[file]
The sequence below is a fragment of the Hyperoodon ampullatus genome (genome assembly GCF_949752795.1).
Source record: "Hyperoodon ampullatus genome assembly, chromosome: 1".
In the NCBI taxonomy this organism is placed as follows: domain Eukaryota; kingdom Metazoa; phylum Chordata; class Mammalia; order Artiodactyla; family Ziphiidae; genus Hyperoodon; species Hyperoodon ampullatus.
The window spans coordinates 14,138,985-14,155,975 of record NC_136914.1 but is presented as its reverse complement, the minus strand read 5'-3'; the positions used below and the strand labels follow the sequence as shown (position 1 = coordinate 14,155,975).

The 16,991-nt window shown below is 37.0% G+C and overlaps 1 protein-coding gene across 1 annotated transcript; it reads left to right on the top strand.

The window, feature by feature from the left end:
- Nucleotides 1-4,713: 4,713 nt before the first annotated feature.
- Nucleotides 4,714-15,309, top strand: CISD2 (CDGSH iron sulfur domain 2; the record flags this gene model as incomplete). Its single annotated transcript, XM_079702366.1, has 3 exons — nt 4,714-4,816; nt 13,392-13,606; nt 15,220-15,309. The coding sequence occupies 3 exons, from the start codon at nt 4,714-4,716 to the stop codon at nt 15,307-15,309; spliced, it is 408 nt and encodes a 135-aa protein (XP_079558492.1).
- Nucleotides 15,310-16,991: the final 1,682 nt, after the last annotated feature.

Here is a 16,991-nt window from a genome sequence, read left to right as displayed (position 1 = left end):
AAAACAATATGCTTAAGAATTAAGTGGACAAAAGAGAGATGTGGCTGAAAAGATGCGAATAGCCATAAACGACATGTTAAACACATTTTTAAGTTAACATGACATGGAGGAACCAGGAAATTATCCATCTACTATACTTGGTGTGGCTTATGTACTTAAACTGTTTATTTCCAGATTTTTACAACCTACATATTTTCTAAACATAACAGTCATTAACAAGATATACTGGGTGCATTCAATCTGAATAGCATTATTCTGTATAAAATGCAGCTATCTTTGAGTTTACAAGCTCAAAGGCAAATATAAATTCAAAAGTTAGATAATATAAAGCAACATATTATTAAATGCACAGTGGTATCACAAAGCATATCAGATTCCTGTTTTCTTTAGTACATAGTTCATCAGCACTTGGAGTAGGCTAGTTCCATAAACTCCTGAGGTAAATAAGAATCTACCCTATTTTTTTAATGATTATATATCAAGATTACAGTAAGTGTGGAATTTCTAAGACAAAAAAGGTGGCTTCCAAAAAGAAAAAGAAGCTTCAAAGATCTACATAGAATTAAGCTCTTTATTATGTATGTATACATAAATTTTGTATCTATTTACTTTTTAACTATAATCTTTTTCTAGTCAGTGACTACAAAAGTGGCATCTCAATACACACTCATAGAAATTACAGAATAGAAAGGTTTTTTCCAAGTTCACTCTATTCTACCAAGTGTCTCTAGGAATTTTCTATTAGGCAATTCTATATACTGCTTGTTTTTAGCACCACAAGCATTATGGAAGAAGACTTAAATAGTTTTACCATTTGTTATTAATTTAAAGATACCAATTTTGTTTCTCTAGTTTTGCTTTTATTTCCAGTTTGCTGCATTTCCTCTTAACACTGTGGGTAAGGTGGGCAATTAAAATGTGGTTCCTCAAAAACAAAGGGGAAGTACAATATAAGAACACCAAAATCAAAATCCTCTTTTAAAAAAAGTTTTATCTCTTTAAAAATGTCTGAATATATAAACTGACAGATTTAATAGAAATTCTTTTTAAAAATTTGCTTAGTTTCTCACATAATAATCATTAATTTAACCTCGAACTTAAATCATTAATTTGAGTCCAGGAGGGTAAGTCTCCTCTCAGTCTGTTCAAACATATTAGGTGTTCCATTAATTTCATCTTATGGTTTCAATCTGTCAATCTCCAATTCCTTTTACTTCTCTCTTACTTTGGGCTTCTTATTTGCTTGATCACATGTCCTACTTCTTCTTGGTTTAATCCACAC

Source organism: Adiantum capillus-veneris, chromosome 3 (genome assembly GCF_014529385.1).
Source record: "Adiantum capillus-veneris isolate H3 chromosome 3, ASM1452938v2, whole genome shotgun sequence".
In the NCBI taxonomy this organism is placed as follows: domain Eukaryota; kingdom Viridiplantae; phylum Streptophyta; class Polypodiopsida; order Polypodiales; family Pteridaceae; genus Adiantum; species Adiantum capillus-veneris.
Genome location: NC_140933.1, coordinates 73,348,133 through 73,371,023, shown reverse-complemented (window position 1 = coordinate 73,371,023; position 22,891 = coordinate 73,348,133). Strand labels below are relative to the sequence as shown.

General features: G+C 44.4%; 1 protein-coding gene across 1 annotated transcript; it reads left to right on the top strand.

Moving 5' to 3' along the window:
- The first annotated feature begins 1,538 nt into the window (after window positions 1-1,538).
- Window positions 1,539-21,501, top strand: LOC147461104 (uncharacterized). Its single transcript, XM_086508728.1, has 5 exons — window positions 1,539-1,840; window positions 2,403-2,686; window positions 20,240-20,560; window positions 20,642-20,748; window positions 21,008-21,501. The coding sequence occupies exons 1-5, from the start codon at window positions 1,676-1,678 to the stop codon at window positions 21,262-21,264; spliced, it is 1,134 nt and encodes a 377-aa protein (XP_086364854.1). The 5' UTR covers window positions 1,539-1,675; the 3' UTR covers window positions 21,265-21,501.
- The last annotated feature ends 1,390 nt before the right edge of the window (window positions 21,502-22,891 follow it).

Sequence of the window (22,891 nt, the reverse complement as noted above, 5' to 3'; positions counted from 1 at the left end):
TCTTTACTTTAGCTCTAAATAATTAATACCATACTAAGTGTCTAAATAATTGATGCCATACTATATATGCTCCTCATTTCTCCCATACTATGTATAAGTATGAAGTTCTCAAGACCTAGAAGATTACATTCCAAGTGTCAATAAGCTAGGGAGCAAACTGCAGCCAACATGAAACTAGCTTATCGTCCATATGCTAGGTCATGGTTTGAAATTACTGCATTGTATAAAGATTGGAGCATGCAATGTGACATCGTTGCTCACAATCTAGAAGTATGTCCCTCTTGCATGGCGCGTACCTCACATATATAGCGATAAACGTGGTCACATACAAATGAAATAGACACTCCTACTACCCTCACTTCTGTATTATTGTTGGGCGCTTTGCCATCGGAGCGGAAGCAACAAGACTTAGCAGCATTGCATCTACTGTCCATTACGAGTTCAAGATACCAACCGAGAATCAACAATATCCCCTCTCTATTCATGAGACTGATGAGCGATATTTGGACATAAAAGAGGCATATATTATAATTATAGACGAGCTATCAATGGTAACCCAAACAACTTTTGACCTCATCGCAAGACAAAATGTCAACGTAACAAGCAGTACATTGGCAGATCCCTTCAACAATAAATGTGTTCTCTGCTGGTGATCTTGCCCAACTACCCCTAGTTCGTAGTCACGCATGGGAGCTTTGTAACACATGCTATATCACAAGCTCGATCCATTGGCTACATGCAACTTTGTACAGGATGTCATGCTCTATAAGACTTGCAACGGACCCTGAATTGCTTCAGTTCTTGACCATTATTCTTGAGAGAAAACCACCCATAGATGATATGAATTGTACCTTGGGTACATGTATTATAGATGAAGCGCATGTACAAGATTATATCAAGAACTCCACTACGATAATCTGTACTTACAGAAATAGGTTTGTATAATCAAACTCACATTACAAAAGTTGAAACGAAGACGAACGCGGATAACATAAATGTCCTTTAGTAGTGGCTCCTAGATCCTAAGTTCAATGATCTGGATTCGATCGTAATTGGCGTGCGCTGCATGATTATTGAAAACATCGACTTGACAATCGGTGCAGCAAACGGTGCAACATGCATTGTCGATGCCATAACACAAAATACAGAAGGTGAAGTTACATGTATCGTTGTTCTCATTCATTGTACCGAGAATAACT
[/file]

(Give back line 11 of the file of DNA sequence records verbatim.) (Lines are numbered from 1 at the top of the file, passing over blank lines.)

AAAACAATATGCTTAAGAATTAAGTGGACAAAAGAGAGATGTGGCTGAAAAGATGCGAATAGCCATAAACGACATGTTAAACACATTTTTAAGTTAACATGACATGGAGGAACCAGGAAATTATCCATCTACTATACTTGGTGTGGCTTATGTACTTAAACTGTTTATTTCCAGATTTTTACAACCTACATATTTTCTAAACATAACAGTCATTAACAAGATATACTGGGTGCATTCAATCTGAATAGCATTATTCTGTATAAAATGCAGCTATCTTTGAGTTTACAAGCTCAAAGGCAAATATAAATTCAAAAGTTAGATAATATAAAGCAACATATTATTAAATGCACAGTGGTATCACAAAGCATATCAGATTCCTGTTTTCTTTAGTACATAGTTCATCAGCACTTGGAGTAGGCTAGTTCCATAAACTCCTGAGGTAAATAAGAATCTACCCTATTTTTTTAATGATTATATATCAAGATTACAGTAAGTGTGGAATTTCTAAGACAAAAAAGGTGGCTTCCAAAAAGAAAAAGAAGCTTCAAAGATCTACATAGAATTAAGCTCTTTATTATGTATGTATACATAAATTTTGTATCTATTTACTTTTTAACTATAATCTTTTTCTAGTCAGTGACTACAAAAGTGGCATCTCAATACACACTCATAGAAATTACAGAATAGAAAGGTTTTTTCCAAGTTCACTCTATTCTACCAAGTGTCTCTAGGAATTTTCTATTAGGCAATTCTATATACTGCTTGTTTTTAGCACCACAAGCATTATGGAAGAAGACTTAAATAGTTTTACCATTTGTTATTAATTTAAAGATACCAATTTTGTTTCTCTAGTTTTGCTTTTATTTCCAGTTTGCTGCATTTCCTCTTAACACTGTGGGTAAGGTGGGCAATTAAAATGTGGTTCCTCAAAAACAAAGGGGAAGTACAATATAAGAACACCAAAATCAAAATCCTCTTTTAAAAAAAGTTTTATCTCTTTAAAAATGTCTGAATATATAAACTGACAGATTTAATAGAAATTCTTTTTAAAAATTTGCTTAGTTTCTCACATAATAATCATTAATTTAACCTCGAACTTAAATCATTAATTTGAGTCCAGGAGGGTAAGTCTCCTCTCAGTCTGTTCAAACATATTAGGTGTTCCATTAATTTCATCTTATGGTTTCAATCTGTCAATCTCCAATTCCTTTTACTTCTCTCTTACTTTGGGCTTCTTATTTGCTTGATCACATGTCCTACTTCTTCTTGGTTTAATCCACAC